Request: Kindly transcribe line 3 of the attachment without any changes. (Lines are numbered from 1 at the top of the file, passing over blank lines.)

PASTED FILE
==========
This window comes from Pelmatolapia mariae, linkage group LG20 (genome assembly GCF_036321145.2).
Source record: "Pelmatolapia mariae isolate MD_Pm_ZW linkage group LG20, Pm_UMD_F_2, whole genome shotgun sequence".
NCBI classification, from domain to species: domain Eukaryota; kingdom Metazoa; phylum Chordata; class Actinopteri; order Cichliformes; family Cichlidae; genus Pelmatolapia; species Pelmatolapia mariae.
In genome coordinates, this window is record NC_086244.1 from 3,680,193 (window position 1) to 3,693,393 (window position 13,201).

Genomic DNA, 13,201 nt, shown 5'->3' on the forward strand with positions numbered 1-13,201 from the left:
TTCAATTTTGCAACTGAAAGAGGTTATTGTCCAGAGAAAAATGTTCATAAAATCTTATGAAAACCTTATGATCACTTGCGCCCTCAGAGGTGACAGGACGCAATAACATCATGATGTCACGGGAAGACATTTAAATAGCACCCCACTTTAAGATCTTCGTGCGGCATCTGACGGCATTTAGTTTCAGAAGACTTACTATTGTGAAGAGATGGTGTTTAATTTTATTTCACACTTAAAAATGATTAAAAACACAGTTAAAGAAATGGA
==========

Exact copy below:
NCBI classification, from domain to species: domain Eukaryota; kingdom Metazoa; phylum Chordata; class Actinopteri; order Cichliformes; family Cichlidae; genus Pelmatolapia; species Pelmatolapia mariae.